"April 14 is going to be a very busy day in the borough of Greencastle," Borough Manager Eden Ratliff commented at last week's council meeting.

The activities of that day and a variety of other business items were covered at the meeting.

What's planned April 14

Council OK'd the annual Pub Run and corresponding street closures, pending a Pennsylvania Department of Transportation permit to close Leitersburg Street, on April 14, the same day the annual Greencastle Craft Beer and Wine Festival will be held on the parking lot of Antrim Way Honda.

In addition, council agreed to a request from Incognito Tattoo for no parking on the southeast quadrant of the square from 10 a.m. to 6 p.m. for a fundraiser for Antietam Humane Society.

 In other business 

Council adopted an ordinance to prohibit stopping or standing on Ridge Avenue from Leitersburg Street to Addison Avenue weekdays between 7 and 8 a.m. and 2 and 3:30 p.m. to cut down on congestion and improve safety in front of the middle school and the high school. The ordinance will be enforced once signs are in place. Bulk item day will be held from 8 a.m. to 2 p.m. Friday, May 4, and 7 to 10:30 a.m. Saturday, May 5, at the borough maintenance building on Mifflin Lane near Jerome R. King Playground.

Ratliff said it looks like Waste Management is going to donate the Dumpsters, which will be a $5,000 windfall for the borough and thanked Mayor Ben Thomas for the idea.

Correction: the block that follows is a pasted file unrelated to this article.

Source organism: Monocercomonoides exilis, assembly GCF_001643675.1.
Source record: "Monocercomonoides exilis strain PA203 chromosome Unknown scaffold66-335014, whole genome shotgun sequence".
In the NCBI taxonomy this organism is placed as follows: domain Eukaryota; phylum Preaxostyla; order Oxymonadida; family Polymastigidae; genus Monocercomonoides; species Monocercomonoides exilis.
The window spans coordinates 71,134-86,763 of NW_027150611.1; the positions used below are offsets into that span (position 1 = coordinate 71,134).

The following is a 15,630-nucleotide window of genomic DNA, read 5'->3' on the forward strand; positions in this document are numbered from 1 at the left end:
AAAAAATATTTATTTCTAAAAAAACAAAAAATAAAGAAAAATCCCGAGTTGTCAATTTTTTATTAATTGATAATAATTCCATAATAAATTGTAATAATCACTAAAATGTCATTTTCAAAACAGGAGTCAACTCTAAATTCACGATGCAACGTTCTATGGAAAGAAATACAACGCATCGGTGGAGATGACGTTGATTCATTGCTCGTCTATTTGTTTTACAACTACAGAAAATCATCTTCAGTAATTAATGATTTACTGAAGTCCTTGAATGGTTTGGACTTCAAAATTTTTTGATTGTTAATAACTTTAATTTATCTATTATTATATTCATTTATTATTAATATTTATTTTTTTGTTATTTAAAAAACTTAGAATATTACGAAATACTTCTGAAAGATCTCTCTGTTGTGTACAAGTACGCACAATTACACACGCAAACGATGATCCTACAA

Authorized no parking from 7 a.m. to 5 p.m. in the first block of South Carlisle Street and around Center Square for the Greencastle-Antrim Chamber of Commerce's Spring Seasonal Marketplace on Saturday, May 19. Approved a request from VFW Post 6319 to hold the annual Greencastle Memorial Day parade at 10 a.m. Monday, May 28, pending a Pennsylvania Department of Transportation road closure permit. Ratliff noted the borough is outsourcing utility billing so the bills may look a little different. Customer service will still be provided by borough staff. Greencastle has been designated a Tree City USA for the second year in a row. That means the borough takes a proactive approach to caring for its urban canopy and spends at least $2 per capita on its trees, according to Ratliff, who explained most of that amount is in volunteer time. He added that after a third year, the borough can apply for more grants.